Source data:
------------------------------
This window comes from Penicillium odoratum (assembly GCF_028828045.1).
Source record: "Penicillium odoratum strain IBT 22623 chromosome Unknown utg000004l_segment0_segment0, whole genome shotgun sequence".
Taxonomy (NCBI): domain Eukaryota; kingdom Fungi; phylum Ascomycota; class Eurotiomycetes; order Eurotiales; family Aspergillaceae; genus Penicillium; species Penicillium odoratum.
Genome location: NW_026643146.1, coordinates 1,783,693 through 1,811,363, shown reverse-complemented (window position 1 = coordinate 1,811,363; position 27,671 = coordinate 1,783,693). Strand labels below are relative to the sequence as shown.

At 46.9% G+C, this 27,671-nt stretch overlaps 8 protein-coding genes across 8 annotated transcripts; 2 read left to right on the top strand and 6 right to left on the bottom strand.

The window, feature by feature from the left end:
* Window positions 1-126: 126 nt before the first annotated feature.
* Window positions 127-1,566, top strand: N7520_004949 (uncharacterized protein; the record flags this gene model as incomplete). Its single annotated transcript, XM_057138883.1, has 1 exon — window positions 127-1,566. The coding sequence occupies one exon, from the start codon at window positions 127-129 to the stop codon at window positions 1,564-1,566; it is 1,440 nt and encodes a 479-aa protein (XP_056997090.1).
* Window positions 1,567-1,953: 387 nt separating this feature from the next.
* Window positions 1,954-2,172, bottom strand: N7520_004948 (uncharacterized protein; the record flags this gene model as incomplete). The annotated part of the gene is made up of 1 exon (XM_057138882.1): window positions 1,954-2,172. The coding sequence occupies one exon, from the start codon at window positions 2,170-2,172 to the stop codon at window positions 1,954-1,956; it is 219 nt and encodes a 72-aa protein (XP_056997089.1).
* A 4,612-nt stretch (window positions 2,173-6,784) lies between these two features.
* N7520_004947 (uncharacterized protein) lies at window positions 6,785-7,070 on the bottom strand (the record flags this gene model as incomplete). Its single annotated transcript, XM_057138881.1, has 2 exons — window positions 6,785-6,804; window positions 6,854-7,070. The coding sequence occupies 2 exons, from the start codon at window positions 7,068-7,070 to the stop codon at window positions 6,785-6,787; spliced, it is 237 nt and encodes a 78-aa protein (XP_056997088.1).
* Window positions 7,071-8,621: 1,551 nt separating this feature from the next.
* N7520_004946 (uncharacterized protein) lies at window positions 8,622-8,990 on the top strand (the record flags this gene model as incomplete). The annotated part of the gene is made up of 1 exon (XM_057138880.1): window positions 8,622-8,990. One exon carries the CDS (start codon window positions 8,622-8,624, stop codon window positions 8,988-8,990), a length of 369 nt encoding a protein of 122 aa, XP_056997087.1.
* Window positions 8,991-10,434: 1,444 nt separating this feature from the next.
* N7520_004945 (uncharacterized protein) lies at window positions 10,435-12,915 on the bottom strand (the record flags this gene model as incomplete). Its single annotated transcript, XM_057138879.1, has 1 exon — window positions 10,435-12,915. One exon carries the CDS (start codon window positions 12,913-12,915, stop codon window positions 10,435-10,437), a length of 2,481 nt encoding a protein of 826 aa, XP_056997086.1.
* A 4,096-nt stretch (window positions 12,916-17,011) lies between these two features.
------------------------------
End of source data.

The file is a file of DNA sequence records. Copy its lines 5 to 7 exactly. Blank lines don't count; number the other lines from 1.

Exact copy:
At 46.9% G+C, this 27,671-nt stretch overlaps 8 protein-coding genes across 8 annotated transcripts; 2 read left to right on the top strand and 6 right to left on the bottom strand.

The window, feature by feature from the left end:
* Window positions 1-126: 126 nt before the first annotated feature.